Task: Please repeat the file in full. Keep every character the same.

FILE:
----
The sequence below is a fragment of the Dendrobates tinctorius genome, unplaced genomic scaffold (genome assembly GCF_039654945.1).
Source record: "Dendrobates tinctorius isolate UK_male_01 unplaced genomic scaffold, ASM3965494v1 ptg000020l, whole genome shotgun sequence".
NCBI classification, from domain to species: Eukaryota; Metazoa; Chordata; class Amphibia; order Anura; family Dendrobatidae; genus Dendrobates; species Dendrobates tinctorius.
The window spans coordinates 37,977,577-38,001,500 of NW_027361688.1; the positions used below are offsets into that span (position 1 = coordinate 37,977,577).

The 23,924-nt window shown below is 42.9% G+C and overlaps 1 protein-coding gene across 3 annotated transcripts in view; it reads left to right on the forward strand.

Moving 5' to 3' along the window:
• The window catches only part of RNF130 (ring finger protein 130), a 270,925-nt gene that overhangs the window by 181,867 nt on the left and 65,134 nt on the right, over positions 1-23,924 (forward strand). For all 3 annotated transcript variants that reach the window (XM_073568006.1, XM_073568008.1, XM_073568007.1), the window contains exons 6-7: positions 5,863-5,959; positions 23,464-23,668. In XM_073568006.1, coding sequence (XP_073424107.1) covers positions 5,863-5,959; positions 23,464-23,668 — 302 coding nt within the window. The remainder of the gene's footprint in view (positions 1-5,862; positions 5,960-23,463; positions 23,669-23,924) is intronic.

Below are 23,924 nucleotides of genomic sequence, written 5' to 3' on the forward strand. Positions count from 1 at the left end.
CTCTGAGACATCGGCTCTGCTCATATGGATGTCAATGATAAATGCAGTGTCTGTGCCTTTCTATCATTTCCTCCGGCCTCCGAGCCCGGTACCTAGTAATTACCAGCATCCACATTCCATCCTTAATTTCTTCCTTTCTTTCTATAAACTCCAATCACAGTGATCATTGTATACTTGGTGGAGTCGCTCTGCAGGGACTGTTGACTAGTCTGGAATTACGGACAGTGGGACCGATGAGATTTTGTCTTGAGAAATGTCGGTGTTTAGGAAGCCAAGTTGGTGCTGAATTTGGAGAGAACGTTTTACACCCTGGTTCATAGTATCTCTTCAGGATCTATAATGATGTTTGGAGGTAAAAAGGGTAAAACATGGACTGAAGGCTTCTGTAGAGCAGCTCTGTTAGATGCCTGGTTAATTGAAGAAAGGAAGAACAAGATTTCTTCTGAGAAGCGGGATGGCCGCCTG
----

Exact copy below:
The sequence below is a fragment of the Dendrobates tinctorius genome, unplaced genomic scaffold (genome assembly GCF_039654945.1).
Source record: "Dendrobates tinctorius isolate UK_male_01 unplaced genomic scaffold, ASM3965494v1 ptg000020l, whole genome shotgun sequence".
NCBI classification, from domain to species: Eukaryota; Metazoa; Chordata; class Amphibia; order Anura; family Dendrobatidae; genus Dendrobates; species Dendrobates tinctorius.
The window spans coordinates 37,977,577-38,001,500 of NW_027361688.1; the positions used below are offsets into that span (position 1 = coordinate 37,977,577).

The 23,924-nt window shown below is 42.9% G+C and overlaps 1 protein-coding gene across 3 annotated transcripts in view; it reads left to right on the forward strand.

Moving 5' to 3' along the window:
• The window catches only part of RNF130 (ring finger protein 130), a 270,925-nt gene that overhangs the window by 181,867 nt on the left and 65,134 nt on the right, over positions 1-23,924 (forward strand). For all 3 annotated transcript variants that reach the window (XM_073568006.1, XM_073568008.1, XM_073568007.1), the window contains exons 6-7: positions 5,863-5,959; positions 23,464-23,668. In XM_073568006.1, coding sequence (XP_073424107.1) covers positions 5,863-5,959; positions 23,464-23,668 — 302 coding nt within the window. The remainder of the gene's footprint in view (positions 1-5,862; positions 5,960-23,463; positions 23,669-23,924) is intronic.

Below are 23,924 nucleotides of genomic sequence, written 5' to 3' on the forward strand. Positions count from 1 at the left end.
CTCTGAGACATCGGCTCTGCTCATATGGATGTCAATGATAAATGCAGTGTCTGTGCCTTTCTATCATTTCCTCCGGCCTCCGAGCCCGGTACCTAGTAATTACCAGCATCCACATTCCATCCTTAATTTCTTCCTTTCTTTCTATAAACTCCAATCACAGTGATCATTGTATACTTGGTGGAGTCGCTCTGCAGGGACTGTTGACTAGTCTGGAATTACGGACAGTGGGACCGATGAGATTTTGTCTTGAGAAATGTCGGTGTTTAGGAAGCCAAGTTGGTGCTGAATTTGGAGAGAACGTTTTACACCCTGGTTCATAGTATCTCTTCAGGATCTATAATGATGTTTGGAGGTAAAAAGGGTAAAACATGGACTGAAGGCTTCTGTAGAGCAGCTCTGTTAGATGCCTGGTTAATTGAAGAAAGGAAGAACAAGATTTCTTCTGAGAAGCGGGATGGCCGCCTG